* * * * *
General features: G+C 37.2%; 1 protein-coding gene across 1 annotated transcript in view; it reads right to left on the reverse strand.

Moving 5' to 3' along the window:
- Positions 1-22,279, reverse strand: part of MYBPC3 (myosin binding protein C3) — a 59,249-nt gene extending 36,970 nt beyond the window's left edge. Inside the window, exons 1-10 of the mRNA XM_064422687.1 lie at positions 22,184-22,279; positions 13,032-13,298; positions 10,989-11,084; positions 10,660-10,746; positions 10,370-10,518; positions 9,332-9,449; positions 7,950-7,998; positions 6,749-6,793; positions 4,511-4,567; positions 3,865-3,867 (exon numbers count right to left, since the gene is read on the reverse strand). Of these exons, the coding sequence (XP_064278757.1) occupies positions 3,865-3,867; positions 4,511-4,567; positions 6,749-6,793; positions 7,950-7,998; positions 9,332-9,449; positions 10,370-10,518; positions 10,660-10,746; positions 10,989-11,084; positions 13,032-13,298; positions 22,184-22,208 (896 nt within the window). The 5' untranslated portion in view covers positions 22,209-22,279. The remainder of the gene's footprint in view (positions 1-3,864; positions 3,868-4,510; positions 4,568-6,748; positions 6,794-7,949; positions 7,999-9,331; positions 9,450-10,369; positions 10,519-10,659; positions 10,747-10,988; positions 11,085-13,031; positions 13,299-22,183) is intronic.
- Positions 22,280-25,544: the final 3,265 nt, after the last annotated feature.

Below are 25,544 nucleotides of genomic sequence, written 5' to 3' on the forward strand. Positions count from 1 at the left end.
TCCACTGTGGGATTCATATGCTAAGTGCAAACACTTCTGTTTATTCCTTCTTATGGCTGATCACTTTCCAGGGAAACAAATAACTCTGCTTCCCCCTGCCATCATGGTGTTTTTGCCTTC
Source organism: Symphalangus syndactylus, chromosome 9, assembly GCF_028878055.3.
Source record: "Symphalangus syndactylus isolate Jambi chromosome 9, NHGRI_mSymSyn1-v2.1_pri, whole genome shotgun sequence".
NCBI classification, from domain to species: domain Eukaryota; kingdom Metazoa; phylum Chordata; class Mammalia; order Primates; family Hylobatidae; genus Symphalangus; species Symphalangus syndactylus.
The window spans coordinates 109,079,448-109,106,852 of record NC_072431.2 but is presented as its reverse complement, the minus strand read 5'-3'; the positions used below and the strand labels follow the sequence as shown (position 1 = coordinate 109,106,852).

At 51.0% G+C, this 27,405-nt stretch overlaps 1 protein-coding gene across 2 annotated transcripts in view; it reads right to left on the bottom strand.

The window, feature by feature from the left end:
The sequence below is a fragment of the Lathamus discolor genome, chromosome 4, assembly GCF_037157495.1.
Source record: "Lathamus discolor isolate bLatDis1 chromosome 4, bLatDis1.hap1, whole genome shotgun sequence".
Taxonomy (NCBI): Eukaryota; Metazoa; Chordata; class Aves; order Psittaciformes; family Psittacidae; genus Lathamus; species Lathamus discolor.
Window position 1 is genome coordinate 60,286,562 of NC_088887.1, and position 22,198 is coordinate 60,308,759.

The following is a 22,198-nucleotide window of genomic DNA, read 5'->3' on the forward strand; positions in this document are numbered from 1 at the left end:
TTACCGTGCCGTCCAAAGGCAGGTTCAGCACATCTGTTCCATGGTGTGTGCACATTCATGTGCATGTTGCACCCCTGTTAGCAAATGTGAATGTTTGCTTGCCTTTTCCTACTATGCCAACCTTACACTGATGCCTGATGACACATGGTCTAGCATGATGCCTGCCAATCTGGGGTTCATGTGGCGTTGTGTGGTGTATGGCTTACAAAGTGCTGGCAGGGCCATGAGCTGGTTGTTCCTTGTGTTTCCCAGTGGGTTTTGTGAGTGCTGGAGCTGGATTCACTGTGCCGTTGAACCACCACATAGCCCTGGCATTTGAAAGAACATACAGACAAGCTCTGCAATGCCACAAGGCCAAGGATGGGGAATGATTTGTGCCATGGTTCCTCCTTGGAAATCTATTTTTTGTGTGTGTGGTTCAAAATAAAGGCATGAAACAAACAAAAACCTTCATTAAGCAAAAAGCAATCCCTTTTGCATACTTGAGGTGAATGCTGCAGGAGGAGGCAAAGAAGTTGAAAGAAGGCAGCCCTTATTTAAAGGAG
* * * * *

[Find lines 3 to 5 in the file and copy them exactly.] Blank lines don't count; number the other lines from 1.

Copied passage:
- Positions 1-22,279, reverse strand: part of MYBPC3 (myosin binding protein C3) — a 59,249-nt gene extending 36,970 nt beyond the window's left edge. Inside the window, exons 1-10 of the mRNA XM_064422687.1 lie at positions 22,184-22,279; positions 13,032-13,298; positions 10,989-11,084; positions 10,660-10,746; positions 10,370-10,518; positions 9,332-9,449; positions 7,950-7,998; positions 6,749-6,793; positions 4,511-4,567; positions 3,865-3,867 (exon numbers count right to left, since the gene is read on the reverse strand). Of these exons, the coding sequence (XP_064278757.1) occupies positions 3,865-3,867; positions 4,511-4,567; positions 6,749-6,793; positions 7,950-7,998; positions 9,332-9,449; positions 10,370-10,518; positions 10,660-10,746; positions 10,989-11,084; positions 13,032-13,298; positions 22,184-22,208 (896 nt within the window). The 5' untranslated portion in view covers positions 22,209-22,279. The remainder of the gene's footprint in view (positions 1-3,864; positions 3,868-4,510; positions 4,568-6,748; positions 6,794-7,949; positions 7,999-9,331; positions 9,450-10,369; positions 10,519-10,659; positions 10,747-10,988; positions 11,085-13,031; positions 13,299-22,183) is intronic.
- Positions 22,280-25,544: the final 3,265 nt, after the last annotated feature.

Below are 25,544 nucleotides of genomic sequence, written 5' to 3' on the forward strand. Positions count from 1 at the left end.